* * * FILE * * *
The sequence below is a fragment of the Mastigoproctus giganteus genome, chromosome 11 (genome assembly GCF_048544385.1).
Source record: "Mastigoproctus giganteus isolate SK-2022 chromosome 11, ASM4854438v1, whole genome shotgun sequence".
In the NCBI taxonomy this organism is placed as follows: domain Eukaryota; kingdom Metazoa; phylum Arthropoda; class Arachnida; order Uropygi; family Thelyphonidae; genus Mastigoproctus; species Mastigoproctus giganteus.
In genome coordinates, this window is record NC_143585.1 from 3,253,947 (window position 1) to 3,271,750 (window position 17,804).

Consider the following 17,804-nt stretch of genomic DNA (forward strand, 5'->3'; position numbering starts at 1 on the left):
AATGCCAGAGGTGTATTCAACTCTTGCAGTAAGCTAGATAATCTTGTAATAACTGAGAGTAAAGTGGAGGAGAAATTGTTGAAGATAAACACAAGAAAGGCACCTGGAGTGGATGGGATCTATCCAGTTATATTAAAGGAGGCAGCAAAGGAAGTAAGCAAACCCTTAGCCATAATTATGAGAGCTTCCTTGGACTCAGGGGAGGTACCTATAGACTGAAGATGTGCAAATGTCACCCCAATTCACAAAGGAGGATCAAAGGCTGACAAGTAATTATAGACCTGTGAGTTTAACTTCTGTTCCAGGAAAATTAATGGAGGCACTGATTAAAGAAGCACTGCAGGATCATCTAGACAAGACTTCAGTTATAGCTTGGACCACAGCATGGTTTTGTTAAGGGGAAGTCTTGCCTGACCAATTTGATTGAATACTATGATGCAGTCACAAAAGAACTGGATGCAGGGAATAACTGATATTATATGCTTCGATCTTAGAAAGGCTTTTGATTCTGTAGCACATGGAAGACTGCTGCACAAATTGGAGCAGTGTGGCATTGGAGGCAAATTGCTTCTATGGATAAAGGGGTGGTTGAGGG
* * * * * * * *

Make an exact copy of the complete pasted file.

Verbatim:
The sequence below is a fragment of the Mastigoproctus giganteus genome, chromosome 11 (genome assembly GCF_048544385.1).
Source record: "Mastigoproctus giganteus isolate SK-2022 chromosome 11, ASM4854438v1, whole genome shotgun sequence".
In the NCBI taxonomy this organism is placed as follows: domain Eukaryota; kingdom Metazoa; phylum Arthropoda; class Arachnida; order Uropygi; family Thelyphonidae; genus Mastigoproctus; species Mastigoproctus giganteus.
In genome coordinates, this window is record NC_143585.1 from 3,253,947 (window position 1) to 3,271,750 (window position 17,804).

Consider the following 17,804-nt stretch of genomic DNA (forward strand, 5'->3'; position numbering starts at 1 on the left):
AATGCCAGAGGTGTATTCAACTCTTGCAGTAAGCTAGATAATCTTGTAATAACTGAGAGTAAAGTGGAGGAGAAATTGTTGAAGATAAACACAAGAAAGGCACCTGGAGTGGATGGGATCTATCCAGTTATATTAAAGGAGGCAGCAAAGGAAGTAAGCAAACCCTTAGCCATAATTATGAGAGCTTCCTTGGACTCAGGGGAGGTACCTATAGACTGAAGATGTGCAAATGTCACCCCAATTCACAAAGGAGGATCAAAGGCTGACAAGTAATTATAGACCTGTGAGTTTAACTTCTGTTCCAGGAAAATTAATGGAGGCACTGATTAAAGAAGCACTGCAGGATCATCTAGACAAGACTTCAGTTATAGCTTGGACCACAGCATGGTTTTGTTAAGGGGAAGTCTTGCCTGACCAATTTGATTGAATACTATGATGCAGTCACAAAAGAACTGGATGCAGGGAATAACTGATATTATATGCTTCGATCTTAGAAAGGCTTTTGATTCTGTAGCACATGGAAGACTGCTGCACAAATTGGAGCAGTGTGGCATTGGAGGCAAATTGCTTCTATGGATAAAGGGGTGGTTGAGGG